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Spray Foam Insulation Staves Off Moisture for Waterfront Offices

Waterfront Workplace

Spray Foam Insulation Staves Off Moisture for Waterfront Offices

By Juan Sagarbarria

Builders and architects go through rigorous lengths to equip structures with robust barriers to prevent moisture infiltration, particularly for buildings that are within proximity of the water. This thought pattern solidifies the notion that if the structure is actually situated on the water, builders would have to approach the implementation of an air and moisture barrier bearing an extra degree of protection in mind. After a group of developers saw potential in restoring an old WWII concrete barge left moored in the Penryn Harbor of Cornwall, England, they realized that the effort was only viable if their visionary design was met with a rigid, sustainable material to keep the water out. Since sustainability was an essential component of the revitalization project, optimal insulation proved necessary for a long structural life, but it was important that the materials utilized did not exceed 50 tonnes. In this instance, spray polyurethane foam played a pivotal role in the overall success of the project.

The 85-by-22 foot barge’s restoration consisted of a three-year project under a private developing company, and Märraum Architects. They joined forces to produce a state-of-the art maritime office that would serve as the headquarters for Robotmother’s Jubilee Wharf community operations, as well as provide office space for other local companies. The insulation portion of the restoration initially called for PIR insulation, but it was decided that SPF was the ideal material since the renovations had to adhere to the frame’s irregular yet aesthetic shape: the fiberglass exterior walls that surrounded the barge’s steel frame had varying depths and the underside of the roofline had a jagged, geothermic form. It was decided by Michael Hormann, director of Märraum, that PIR insulation would not have created a complete air barrier, leaving gaps that would compromise the shell structure and generate a substantial condensation issue. Upon realizing this, Hormann changed the project specification and called for the use of WALLTITE CL100, an airtight and fire-retardant closed-cell spray polyurethane foam formulated by BASF.

Hormann explained in a case study that he chose WALLTITE because it is a continuous air barrier that is easy to apply, rapidly cures, and it leaves a minimal amount of surface area without insulation. He added that by using WALLTITE spray foam there is no need for supplementary materials because its use results in an airtight building envelope with low permeability.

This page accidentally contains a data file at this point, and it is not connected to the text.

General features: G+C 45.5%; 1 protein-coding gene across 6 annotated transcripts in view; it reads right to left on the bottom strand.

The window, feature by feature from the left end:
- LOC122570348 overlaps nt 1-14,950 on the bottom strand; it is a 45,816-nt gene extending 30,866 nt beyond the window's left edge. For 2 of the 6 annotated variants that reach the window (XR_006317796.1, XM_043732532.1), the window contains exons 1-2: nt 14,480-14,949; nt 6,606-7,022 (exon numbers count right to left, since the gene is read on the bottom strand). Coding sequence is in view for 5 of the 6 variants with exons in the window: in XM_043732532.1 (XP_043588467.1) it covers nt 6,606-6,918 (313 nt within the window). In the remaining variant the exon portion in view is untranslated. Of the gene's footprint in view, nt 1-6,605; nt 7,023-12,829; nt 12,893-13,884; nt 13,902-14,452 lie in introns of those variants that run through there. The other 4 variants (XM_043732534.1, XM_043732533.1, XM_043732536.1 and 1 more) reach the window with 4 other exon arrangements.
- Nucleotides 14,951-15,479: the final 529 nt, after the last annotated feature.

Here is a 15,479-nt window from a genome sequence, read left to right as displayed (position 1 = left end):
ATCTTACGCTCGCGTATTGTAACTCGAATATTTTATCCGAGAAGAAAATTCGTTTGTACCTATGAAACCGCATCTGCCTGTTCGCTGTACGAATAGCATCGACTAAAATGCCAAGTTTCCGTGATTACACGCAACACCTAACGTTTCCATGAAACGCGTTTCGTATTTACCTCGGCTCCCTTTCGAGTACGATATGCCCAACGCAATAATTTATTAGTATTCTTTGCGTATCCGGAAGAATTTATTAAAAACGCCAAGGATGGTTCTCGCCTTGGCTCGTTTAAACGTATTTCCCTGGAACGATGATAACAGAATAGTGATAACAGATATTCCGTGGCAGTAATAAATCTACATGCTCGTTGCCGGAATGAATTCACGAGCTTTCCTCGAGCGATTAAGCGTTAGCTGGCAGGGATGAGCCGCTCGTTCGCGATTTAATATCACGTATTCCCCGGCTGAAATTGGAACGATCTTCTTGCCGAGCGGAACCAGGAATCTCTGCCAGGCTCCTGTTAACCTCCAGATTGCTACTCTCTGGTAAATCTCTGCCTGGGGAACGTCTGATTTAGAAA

To apply the foam, a crew from Cosy Home UK was brought onsite. The project entailed installing spray foam to the barge’s uneven envelope. During the application, crewmembers wore PPE consisting of coverall suits, respirators, and gloves. The Cosy Home crew installed six inches of WALLTITE directly to the fiberglass surface comprising the exterior walls that contoured to the ceilings, as well as the concrete floor that formed the base of the structure. The application of WALLTITE was able to achieve an R-8 insulation value per inch, which will assist in keeping energy consumption and costs down, and also provide a comfortable indoor environment for the workers that inhabit the offices.

Hormann was very pleased with the spray foam’s performance and said in a case study that SPF was the perfect solution in that it created an air and moisture barrier for a tricky building shape, filling all the voids in the shell structure, and tying the structure together. He pointed out that because SPF provides a seamless airtight solution in the midst of an aggressive marine environment, more and more people are choosing to use SPF in a myriad of marine applications that include boats, ships, and other floating structures. Hormann also mentioned that working with SPF was practical, as the application took merely a couple of days to complete, allowing the builder and architect to make headway with the remainder of the project, and reducing construction time and costs.

After the foam application, the architect’s multiple office design gradually came together completed with a conference room where the hull used to be, a mezzanine level, maintenance rooms, and space for visiting brands. Now, the barge has been deemed a local landmark within the Penryn community and the innovation of its design has proven to be the source of daily inspiration for the folks that are lucky enough to work there every day.

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